The west end of the Magnolia Bridge, showing the steel bracings added over the years. File photo by Monica Wooton, 2000
The west end of the Magnolia Bridge, showing the steel bracings added over the years. File photo by Monica Wooton, 2000


Today, there are only three ways to enter Magnolia: by car, one by train and countless ways by sea. Geographically, the area that lies between Magnolia Bluff and Queen Anne Hill, now known as Interbay, was a tide-flat region industrialized and settled during the early part of the 20th century.

The two current vehicle entrances serving the northern part of Magnolia require lower bridges that cross rail yards. The southern route has long had a larger, raised bridge to shuttle traffic in and out from the closest point to downtown.

The current bridge, named Magnolia Bridge, spanning Smith Cove, was formerly known as the Garfield Street Bridge. It has been in place for more than 80 years, but it was not the first bridge to service Magnolia’s southern end. During Magnolia’s early days, the bridges that connected the neighborhood with the rest of the city went through various iterations.

Hal Will discusses some of the early bridges in his essay entitled “Magnolia’s Wooden Trestles” in “Magnolia: Memories and Milestones.” He talks about an environment in which “Seattle’s shorelines were laced with trestles.” Timber was abundant, and there was much development taking place.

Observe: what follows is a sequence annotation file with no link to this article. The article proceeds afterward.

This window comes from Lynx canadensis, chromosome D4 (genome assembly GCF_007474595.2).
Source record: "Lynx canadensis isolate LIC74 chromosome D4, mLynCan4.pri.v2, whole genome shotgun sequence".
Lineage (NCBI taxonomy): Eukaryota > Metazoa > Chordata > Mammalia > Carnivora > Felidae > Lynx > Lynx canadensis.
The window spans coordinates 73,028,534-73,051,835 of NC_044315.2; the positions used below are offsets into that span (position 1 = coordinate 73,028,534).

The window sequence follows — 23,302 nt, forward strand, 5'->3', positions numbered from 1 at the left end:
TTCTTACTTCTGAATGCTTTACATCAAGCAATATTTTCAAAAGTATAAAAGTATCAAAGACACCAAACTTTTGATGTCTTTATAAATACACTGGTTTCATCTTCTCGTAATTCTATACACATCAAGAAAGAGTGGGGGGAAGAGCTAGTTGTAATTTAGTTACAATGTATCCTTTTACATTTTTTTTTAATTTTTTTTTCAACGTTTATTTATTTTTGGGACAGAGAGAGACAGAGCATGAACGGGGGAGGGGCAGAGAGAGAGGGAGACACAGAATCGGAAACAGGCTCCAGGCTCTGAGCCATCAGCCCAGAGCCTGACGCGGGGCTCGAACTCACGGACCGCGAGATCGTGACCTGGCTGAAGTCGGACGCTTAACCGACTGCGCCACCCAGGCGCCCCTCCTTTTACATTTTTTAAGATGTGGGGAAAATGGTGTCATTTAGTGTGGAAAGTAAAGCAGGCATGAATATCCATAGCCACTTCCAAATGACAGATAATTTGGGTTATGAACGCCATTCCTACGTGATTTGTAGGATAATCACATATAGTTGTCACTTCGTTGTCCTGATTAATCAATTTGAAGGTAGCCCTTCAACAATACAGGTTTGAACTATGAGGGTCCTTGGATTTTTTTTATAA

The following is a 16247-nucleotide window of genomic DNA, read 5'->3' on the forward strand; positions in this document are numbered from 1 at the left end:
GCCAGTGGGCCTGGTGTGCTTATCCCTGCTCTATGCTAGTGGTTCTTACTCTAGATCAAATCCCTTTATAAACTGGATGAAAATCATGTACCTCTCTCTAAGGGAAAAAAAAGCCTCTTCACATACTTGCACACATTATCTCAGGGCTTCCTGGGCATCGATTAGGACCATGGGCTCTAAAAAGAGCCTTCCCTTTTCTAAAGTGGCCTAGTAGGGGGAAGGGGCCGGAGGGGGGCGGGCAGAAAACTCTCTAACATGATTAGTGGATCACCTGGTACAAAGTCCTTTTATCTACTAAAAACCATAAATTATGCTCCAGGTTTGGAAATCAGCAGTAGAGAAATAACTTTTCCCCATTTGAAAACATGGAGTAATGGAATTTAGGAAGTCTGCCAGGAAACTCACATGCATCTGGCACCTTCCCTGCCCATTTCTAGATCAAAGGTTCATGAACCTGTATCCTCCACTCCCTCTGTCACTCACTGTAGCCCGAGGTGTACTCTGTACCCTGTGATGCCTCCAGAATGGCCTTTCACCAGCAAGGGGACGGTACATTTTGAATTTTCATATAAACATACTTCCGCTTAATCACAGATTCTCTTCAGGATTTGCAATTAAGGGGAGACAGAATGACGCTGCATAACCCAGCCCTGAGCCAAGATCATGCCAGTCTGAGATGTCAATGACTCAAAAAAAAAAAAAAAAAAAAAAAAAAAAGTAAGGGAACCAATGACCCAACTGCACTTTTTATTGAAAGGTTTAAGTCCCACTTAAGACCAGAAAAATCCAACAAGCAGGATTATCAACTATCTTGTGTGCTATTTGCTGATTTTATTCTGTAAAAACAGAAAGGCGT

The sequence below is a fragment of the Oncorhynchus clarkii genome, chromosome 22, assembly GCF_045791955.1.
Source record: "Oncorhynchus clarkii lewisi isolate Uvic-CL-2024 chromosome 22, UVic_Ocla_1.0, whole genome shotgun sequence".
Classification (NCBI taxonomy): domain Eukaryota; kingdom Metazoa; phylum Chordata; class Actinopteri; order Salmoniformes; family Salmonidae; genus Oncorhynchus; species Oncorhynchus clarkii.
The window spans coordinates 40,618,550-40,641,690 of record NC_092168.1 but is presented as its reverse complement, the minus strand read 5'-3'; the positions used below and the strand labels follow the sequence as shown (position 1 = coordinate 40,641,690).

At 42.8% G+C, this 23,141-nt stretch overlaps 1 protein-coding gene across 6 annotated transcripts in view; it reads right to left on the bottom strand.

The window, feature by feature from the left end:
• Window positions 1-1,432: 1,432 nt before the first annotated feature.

The first one was built on Grand Boulevard in the first decade of the 20th century. This was not “The Boulevard” that is well known to all Magnolians, but this was the old name for Dravus Street.

Around 1912, the first Garfield Street wooden trestle was built. It was in roughly the same spot that the modern bridge is, with one huge difference: It did not meet where it does today at the southwest tip of the bluff, but at 23rd Avenue and Newton Street; the grade was a lot less steep than it is today.

A little north of the Garfield Street trestle, there was also the Wheeler Street trestle, present in pictures from 1914. This bridge extended from 15th Avenue to Thorndyke Street, and it was crossed by a diagonal trestle running along Lawton Street.

There was also the little-documented South Shore trestle that seems to have connected 32nd Avenue in Magnolia to the tidelands, then snaked around the shore by Smith Cove to link up with other trestles. 

In Hal Will’s essay, he states that the Wheeler Street trestle burned down on June 30, 1924. According to Aleua Frare’s “Magnolia: Yesterday and Today,” this was caused by a spark from a passing train. It was reported in The Seattle Times that the replacement would cost the city $250,000.

Many ideas for replacement were proposed, even one that included a tunnel from Smith Cove to 30th Avenue in central Magnolia.

Joy Carpine, in her essay “Critical Connection: Bridge to the Bluff” in “Magnolia: Memories and Milestones,” reports that, very shortly after the Wheeler Street Bridge burned, concerned Magnolians from both the Magnolia Improvement Club and the Carleton Park Improvement Club (now known as the Magnolia Community Club) sent letters to the city lobbying for a more permanent solution. Although these bridges had only been in place for a few decades, it was clear that there were signs of decay.